Little known in the story of the New Deal is how the federal government, in the midst of the Great Depression, supported archaeological projects across the country. Starting in 1933, archaeologists sought laborers through agencies like the Works Progress Administration (WPA), Civilian Conservation Corps (CCC), and Tennessee Valley Authority (TVA). Some workers joined field excavations while others, working under the supervision of archaeologists at museums and universities, organized and catalogued finds for future generations.
New Deal archaeology programs were active in many states, including California, Georgia, Iowa, Illinois, New Jersey, Kentucky, Oklahoma, Texas, Tennessee, and Pennsylvania.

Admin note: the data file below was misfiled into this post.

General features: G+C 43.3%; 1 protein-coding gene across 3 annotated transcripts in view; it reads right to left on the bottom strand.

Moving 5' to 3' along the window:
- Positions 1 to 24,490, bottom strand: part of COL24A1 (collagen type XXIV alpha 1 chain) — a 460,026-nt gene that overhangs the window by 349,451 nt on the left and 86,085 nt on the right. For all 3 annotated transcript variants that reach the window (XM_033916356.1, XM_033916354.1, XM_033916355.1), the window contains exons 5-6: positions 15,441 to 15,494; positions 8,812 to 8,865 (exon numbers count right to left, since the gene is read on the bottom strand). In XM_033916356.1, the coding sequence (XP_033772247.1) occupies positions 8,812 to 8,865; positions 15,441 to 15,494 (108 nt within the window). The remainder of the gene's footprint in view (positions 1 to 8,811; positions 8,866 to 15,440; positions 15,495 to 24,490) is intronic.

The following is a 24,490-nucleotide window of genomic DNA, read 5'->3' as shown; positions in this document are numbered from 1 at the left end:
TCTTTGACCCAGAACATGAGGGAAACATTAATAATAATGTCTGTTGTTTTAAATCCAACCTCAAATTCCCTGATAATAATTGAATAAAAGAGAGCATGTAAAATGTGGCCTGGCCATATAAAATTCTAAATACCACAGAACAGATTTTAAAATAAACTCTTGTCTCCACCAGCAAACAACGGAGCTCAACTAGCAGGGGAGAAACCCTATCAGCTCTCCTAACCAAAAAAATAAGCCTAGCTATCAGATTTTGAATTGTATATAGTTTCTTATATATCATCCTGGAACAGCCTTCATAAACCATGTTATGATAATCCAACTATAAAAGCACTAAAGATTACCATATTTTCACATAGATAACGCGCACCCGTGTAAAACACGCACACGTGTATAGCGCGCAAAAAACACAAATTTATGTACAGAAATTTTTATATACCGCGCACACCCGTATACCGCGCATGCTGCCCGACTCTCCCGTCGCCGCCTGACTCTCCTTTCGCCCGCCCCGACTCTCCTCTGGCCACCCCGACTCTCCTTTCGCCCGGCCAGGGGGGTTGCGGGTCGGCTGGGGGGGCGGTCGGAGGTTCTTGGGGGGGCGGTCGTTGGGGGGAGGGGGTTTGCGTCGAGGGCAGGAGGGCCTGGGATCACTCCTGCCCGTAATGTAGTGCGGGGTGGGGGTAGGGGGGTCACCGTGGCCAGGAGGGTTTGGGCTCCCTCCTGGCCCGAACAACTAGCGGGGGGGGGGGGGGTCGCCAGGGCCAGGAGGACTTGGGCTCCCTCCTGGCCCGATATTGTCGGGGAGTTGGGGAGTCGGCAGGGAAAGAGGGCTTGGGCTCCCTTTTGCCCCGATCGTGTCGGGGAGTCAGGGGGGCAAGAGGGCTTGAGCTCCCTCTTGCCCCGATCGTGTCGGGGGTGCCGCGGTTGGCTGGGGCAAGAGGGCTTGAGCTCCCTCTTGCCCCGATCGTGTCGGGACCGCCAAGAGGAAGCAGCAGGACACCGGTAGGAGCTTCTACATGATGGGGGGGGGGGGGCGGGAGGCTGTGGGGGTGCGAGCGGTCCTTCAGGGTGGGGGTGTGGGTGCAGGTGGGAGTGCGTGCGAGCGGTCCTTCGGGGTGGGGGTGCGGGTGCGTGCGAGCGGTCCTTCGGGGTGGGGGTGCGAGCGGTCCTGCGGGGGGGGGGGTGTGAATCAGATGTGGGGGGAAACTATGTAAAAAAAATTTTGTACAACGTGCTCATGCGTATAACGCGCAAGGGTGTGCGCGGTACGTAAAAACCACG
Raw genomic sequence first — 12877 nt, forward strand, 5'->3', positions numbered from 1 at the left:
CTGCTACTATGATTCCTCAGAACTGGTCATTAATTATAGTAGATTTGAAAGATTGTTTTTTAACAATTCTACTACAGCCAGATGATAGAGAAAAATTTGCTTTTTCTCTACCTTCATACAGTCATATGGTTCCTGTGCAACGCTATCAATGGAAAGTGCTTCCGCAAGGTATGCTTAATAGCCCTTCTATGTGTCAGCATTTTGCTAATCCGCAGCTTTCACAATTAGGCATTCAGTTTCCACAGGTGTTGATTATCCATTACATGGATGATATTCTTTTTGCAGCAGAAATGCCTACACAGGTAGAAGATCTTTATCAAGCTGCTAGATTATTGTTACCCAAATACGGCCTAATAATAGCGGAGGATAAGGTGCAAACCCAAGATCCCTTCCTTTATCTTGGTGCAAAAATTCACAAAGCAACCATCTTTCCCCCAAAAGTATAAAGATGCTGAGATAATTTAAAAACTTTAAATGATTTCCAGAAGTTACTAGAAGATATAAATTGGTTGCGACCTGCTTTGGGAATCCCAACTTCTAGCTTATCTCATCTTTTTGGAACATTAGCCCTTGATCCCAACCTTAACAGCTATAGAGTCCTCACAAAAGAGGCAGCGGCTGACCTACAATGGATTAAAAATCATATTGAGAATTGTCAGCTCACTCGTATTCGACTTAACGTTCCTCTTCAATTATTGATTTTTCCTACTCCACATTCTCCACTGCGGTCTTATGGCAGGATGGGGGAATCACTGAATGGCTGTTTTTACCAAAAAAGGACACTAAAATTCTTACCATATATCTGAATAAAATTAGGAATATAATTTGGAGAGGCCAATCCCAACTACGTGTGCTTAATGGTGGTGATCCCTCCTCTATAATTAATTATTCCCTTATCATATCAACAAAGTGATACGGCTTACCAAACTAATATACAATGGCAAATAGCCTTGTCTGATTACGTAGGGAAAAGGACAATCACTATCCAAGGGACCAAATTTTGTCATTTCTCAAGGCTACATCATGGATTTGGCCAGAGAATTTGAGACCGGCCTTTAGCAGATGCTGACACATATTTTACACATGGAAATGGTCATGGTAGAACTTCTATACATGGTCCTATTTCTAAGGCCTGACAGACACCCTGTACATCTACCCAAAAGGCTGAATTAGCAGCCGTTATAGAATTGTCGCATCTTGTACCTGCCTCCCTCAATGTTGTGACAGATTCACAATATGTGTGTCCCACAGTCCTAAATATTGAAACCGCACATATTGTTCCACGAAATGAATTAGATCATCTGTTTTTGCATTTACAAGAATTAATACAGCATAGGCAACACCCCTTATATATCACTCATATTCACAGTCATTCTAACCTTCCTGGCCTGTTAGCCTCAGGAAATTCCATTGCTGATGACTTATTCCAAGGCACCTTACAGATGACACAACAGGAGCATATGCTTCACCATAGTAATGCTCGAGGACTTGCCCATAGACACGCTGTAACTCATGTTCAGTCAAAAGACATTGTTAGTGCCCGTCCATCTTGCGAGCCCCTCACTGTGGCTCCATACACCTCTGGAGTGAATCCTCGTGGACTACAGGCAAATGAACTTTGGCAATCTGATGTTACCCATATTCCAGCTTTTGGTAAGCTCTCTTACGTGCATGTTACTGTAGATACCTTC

These essays look in detail at the impact of New Deal excavations, finding several important lessons in the history of New Deal archaeology. Notably, rather than viewing archaeology as a luxury only to be funded during heady times, the projects highlighted in this volume not only provided valuable additions to the archaeological record but also employed thousands of men in dire need of work.
Unskilled and semi-skilled laborers were required to fill out standardized forms and records. This standardization in record keeping and measurement benefitted the entire discipline of archaeological fieldwork. Finally, the connection between New Deal archaeology and some of the most prominent archaeologists of the twentieth century has been largely forgotten. Editor Bernard K. Means restores the rightful place of New Deal in the story of an emerging and evolving discipline in the United States that is yet another example of New Deal initiatives on behalf of public education in its broadest dimensions.
Posted by Sam Redman